You could also save money. When your location isn’t known, you can benefit from price disparities – the cost for the same product varies in different regions. The wealthier areas are charged more because sellers can get away with the price markup.

Who can use a VPN?

Anyone can connect to a VPN. You can connect your computers, phones, or tablets to a VPN. It’s a flexible solution that doesn’t need you to switch internet provider or buy any new equipment.

You can also work with a VPN provider. Some are free, but paid VPN providers tend to offer proven security and greater networking speeds.

Make sure your online traffic is secure. We can set up a safe VPN for you. Give our experts a call at 319-227-7000.

2019-12-01T19:53:44-06:00December 31st, 2019|Cloud Services, Networking, Security|0 Comments

Don’t Let Crooks Hijack Your Domain

Don’t Let Crooks Hijack Your Domain

Don't Let Crooks Hijack Your Domain
Doing business today you are as likely to give out your website address as your email or phone number. Your Web domain is your business identity on the internet. Don’t risk falling victim to the cyber-threat known as domain hijacking.

You build up a business site to represent your brand online. Every bit of content, and all the fonts and images you selected, reflect your business. You probably also have email addresses at the domain name (e.g. [email protected]). So, imagine the pain of finding out that someone else has stolen your domain.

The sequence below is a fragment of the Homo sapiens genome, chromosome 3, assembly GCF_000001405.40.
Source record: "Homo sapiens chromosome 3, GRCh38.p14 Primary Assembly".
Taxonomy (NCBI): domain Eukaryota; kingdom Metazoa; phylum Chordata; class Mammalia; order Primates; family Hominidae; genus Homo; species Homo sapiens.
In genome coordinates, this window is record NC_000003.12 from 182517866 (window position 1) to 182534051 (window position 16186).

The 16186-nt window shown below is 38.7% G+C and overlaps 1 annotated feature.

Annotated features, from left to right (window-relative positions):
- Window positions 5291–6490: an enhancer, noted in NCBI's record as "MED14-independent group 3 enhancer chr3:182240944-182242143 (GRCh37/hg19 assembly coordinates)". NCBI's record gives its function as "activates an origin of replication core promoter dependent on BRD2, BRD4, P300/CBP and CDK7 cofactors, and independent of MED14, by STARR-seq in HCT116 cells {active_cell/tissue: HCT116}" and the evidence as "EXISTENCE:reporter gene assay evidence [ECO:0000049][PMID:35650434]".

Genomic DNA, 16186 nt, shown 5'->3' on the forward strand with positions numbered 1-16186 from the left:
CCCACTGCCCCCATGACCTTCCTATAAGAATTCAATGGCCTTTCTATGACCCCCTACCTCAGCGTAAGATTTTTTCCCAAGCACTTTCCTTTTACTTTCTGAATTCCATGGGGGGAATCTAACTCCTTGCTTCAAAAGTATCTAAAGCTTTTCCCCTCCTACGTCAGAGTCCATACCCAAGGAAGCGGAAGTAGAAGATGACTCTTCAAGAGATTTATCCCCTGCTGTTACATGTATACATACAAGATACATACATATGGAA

When your domain gets hijacked, you lose control of your website, its email addresses, and all associated accounts. And it’s not easy to recover them.

The Infosec Institute shares examples:

An advertising agency spent US$15,000 and 19 months recovering its stolen domain.

The owner of ShadeDaddy.com lost US$50,000 and had to lay off six of its eight employees. He said domain name theft is “like your house got stolen.”

How does a domain get stolen?

There are several ways this can happen to a business or individual.

The simplest is that your domain name expires, and you don’t know it. Domain registrars must send notice one month and one week before the domain expires. But the reminders might go to an email address that is no longer active or to the Web company that set your site up years ago and with whom you no longer communicate.

Once your domain rights lapse, the site gets disabled. After that, the domain name goes back into a pool of domain names for anyone to buy.

There are people who make money from purchasing domains. They hope to make money off your company’s desperation to get its domain back. Or they profit from redirecting traffic from your reputable Web address to their own.

Then there are the hijackers. These cyber-criminals also want to profit from Web traffic redirects or to access your domain emails to send false invoices. They might intercept emails sent to your domain to learn proprietary information. They could change the content on your site or redirect traffic to a hub for online gambling, or worse.